The irony is its probably losers like <Petrosianic:> that helped create Fischer.

Q:How do you shut a lightweights mouth?
A:Try and win every game you play.

Fortunately, what we're left with is
Bobby Fischer, chess legend and World Champion, vs. <Petrosianic:> the guy who couldn't carry his pocket-set.

The irony is, when I see <Petrosianic:>'s broken, pathetic, posts, I actually gain more respect for Fischer.

First, you realize the weak peanut gallery Fischer had to deal with, but you also realize the power of Fischer.

Years after his death and decades after his glory the hate is still there. The branding iron of Bobby Fischer still burns.

Its really nice to know that after so many decades, the chicken bone is still lodged in <Petrosianic:>'s throat

We can only imagine the hate had Fischer crushed Karpov.

We'd probably have to spend the next century on Fischer-Geller and wonder if Qf4 "worked?"

<century on Fischer-Geller> "Game of the Century" Number 2?

Poor, poor, <Petrosianic:> unfortunately, future generations haven't said:

"Hey, forget about <My 60 Memorable Games>

...did you hear what Ed Edmondson said?"

Jul-25-14  diceman: <MissScarlett: <: It's true. Fischer gave up the title fighting for a condition that he himself admitted was illegitimate: the champion's advantage. He admitted both before 1972 and in 1974 in the letter to Ed Edmondson that the system he was fighting for was unfair>

Self-evidently, the champion's advantage is unfair>

<Petrosianic:> breaking new ground. Who knew <the champion's advantage> was an advantage for the champion?

Jul-25-14
Premium Chessgames Member
  perfidious: Lucky us: we are treated to the spectacle of <dice> tearing himself away from his herculean labours over at Rogoff as he wears his gormlessness on his sleeve in the Fischer Frenzy.
Jul-25-14  diceman: <a condition that he himself admitted was illegitimate: the champion's advantage.>

Oh the irony!
When Fischer won the championship, only his opponent had the <illegitimate> advantage.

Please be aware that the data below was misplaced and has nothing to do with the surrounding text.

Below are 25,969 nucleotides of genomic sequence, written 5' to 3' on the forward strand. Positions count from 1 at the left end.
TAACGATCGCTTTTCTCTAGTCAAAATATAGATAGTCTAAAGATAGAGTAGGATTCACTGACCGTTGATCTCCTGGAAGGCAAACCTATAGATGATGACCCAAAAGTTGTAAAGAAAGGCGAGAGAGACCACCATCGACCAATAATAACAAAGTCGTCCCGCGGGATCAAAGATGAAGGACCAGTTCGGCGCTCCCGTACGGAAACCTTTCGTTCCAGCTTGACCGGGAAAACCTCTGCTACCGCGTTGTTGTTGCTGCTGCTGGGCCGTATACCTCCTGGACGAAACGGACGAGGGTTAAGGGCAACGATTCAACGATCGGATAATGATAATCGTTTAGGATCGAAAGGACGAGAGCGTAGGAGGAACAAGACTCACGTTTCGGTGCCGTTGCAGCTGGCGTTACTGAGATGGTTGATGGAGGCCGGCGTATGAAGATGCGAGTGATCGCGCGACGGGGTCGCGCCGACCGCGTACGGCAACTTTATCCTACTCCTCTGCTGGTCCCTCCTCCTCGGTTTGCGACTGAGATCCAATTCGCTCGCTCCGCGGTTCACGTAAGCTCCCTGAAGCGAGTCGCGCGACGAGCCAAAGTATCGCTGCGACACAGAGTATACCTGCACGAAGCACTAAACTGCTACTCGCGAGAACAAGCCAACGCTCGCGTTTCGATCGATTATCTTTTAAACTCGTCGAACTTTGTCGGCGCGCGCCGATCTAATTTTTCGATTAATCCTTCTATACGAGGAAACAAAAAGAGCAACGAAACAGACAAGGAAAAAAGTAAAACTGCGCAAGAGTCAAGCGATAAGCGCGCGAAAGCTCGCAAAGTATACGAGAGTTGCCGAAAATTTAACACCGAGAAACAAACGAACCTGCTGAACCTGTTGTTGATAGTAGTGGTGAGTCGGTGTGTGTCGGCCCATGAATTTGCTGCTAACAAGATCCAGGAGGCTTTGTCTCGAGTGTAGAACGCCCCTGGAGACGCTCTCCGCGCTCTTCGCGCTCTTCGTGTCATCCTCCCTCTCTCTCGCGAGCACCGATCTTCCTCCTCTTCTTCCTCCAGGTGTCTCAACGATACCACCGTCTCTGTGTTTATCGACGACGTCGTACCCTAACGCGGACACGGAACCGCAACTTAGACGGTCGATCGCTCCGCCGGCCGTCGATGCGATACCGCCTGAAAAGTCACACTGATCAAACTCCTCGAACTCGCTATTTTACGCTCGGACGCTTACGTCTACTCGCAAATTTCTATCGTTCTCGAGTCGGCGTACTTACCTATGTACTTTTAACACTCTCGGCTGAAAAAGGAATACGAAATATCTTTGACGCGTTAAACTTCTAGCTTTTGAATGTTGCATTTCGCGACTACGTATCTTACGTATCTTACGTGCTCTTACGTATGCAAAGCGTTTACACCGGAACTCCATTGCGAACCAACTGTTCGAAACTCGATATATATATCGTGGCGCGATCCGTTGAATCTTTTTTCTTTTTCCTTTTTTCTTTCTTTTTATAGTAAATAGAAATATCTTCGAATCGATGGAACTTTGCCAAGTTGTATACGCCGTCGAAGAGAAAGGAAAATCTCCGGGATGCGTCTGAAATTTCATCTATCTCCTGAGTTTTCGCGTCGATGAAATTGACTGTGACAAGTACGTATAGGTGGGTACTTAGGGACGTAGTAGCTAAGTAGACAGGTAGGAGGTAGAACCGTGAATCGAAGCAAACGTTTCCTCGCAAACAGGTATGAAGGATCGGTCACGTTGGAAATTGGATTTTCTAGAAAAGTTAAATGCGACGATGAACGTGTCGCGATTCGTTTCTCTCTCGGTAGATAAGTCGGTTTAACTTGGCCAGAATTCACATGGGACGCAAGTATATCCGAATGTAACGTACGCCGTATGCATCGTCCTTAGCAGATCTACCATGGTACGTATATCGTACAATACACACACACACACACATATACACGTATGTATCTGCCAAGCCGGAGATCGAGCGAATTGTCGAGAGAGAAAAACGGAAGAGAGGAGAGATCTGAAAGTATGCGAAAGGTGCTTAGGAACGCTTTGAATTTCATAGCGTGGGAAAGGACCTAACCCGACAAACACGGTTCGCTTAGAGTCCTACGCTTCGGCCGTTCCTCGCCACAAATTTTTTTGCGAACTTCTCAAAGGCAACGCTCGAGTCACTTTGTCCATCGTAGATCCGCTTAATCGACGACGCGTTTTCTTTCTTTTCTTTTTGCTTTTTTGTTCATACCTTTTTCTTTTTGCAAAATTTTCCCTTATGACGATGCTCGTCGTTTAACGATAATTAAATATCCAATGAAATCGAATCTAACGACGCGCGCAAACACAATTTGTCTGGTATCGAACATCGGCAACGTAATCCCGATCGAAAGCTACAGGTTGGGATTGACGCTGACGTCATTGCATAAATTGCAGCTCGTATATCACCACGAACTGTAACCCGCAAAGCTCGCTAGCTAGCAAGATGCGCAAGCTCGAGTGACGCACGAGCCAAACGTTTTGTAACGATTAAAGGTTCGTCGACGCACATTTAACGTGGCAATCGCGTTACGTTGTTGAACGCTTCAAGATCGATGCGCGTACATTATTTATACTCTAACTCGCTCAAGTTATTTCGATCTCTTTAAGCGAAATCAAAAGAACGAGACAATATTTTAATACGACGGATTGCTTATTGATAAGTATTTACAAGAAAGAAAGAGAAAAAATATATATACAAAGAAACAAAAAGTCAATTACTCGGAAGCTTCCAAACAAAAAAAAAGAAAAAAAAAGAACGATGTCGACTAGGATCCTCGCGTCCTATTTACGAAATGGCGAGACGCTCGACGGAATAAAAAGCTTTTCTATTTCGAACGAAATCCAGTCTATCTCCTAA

...but I guess what did happen, bothers
<Petrosianic:> less vs. what never happened.

Jul-25-14  Everett: <RookFile: <Subjective. I say Fischer avoided it by refusing to simply follow the basic format.>

Ah yes. Fischer wins the world championship, and that creates an obligation on his part to follow somebody's else new format, rather than his own. It's all becoming clear to me now.>

Hmmm? It's FIDE's title, or haven't the Kasparov years made that clear to you? Or didn't the years 72-75 make that clear? Evidently you were as deluded as Fischer.

Jul-25-14  Petrosianic: <Self-evidently, the champion's advantage is unfair, i.e., not the same for both sides, but did Fischer actually use the term 'illegitimate'?>

Fischer didn't use the word in that particular letter at all. Edmondson called it "unfair", and in his response, Fischer said "I agree with everything you said, but I'm not backing down."

I'm not sure of the exact wording Fischer used in previous cases where he objected to the champion's advantage. I'm pretty sure he said "unfair", but doubt he said "illegitimate". It doesn't seem like the kind of word Fischer would use. It seems like too hoity-toity a word for him.

Jul-25-14  Everett: < "I agree with everything you said, but I'm not backing down.">

This makes one consider that perhaps Fischer said anything that prevented a match from coming off.

Jul-25-14
Premium Chessgames Member
  perfidious: There was nothing left to attain for Fischer's fragile ego, once having reached the pinnacle--he had invested everything of himself in his quest for the supreme title. It is unfortunate that in this way, he was psychologically weaker than any of his predecessors. The chess world was deprived of many interesting games and Fischer himself was the greater loser.